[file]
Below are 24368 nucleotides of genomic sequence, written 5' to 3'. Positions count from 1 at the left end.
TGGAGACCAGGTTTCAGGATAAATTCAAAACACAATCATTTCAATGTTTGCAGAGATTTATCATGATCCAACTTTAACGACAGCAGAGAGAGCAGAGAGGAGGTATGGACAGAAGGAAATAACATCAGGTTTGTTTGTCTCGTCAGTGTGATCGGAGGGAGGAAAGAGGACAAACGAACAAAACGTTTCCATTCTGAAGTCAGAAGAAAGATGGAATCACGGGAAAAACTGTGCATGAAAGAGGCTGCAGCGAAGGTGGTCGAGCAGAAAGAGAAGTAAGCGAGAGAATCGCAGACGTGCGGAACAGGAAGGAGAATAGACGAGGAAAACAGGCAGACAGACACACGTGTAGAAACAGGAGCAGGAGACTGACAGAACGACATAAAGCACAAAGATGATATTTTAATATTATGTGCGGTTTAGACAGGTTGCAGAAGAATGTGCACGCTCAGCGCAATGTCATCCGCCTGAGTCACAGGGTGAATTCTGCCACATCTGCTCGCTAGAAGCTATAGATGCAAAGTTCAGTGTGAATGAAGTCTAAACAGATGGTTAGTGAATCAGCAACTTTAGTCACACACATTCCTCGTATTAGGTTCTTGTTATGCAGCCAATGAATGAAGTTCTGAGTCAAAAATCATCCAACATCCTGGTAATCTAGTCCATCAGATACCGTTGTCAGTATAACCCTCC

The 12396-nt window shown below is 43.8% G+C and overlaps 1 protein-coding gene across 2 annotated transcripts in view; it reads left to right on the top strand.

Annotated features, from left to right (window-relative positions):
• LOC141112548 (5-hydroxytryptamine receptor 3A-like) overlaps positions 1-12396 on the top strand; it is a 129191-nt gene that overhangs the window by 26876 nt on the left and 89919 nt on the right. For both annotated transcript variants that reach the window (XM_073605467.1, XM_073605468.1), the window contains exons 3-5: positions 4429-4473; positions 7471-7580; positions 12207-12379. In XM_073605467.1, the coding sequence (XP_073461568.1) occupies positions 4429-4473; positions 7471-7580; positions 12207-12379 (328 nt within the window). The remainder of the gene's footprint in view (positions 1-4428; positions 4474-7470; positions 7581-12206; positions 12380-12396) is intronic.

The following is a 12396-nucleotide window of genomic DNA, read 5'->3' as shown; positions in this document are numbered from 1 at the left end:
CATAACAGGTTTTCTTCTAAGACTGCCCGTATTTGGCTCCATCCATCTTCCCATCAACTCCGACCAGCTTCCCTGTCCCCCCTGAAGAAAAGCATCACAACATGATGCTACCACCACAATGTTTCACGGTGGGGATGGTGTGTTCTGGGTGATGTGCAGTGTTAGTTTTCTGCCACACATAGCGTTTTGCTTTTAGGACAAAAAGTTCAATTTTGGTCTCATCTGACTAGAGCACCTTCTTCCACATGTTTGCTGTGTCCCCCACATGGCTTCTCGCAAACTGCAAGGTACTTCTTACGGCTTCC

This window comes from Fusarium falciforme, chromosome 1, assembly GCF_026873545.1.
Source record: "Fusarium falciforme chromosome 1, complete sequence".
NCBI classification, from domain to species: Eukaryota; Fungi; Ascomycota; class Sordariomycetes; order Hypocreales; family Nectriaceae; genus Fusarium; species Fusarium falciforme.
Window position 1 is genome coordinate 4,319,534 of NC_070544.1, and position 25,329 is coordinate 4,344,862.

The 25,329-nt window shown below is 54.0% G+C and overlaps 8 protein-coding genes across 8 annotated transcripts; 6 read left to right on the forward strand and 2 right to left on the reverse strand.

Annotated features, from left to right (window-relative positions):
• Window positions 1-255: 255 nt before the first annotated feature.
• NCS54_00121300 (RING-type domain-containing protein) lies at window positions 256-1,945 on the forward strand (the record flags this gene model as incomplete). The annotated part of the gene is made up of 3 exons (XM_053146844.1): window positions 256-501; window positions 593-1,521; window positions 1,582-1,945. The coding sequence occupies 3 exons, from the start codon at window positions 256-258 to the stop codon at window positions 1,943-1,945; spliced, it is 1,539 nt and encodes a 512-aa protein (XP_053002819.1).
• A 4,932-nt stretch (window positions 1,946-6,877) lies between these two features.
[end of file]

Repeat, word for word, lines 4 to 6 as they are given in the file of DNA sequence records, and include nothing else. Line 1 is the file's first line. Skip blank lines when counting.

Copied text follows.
Annotated features, from left to right (window-relative positions):
• LOC141112548 (5-hydroxytryptamine receptor 3A-like) overlaps positions 1-12396 on the top strand; it is a 129191-nt gene that overhangs the window by 26876 nt on the left and 89919 nt on the right. For both annotated transcript variants that reach the window (XM_073605467.1, XM_073605468.1), the window contains exons 3-5: positions 4429-4473; positions 7471-7580; positions 12207-12379. In XM_073605467.1, the coding sequence (XP_073461568.1) occupies positions 4429-4473; positions 7471-7580; positions 12207-12379 (328 nt within the window). The remainder of the gene's footprint in view (positions 1-4428; positions 4474-7470; positions 7581-12206; positions 12380-12396) is intronic.

The following is a 12396-nucleotide window of genomic DNA, read 5'->3' as shown; positions in this document are numbered from 1 at the left end: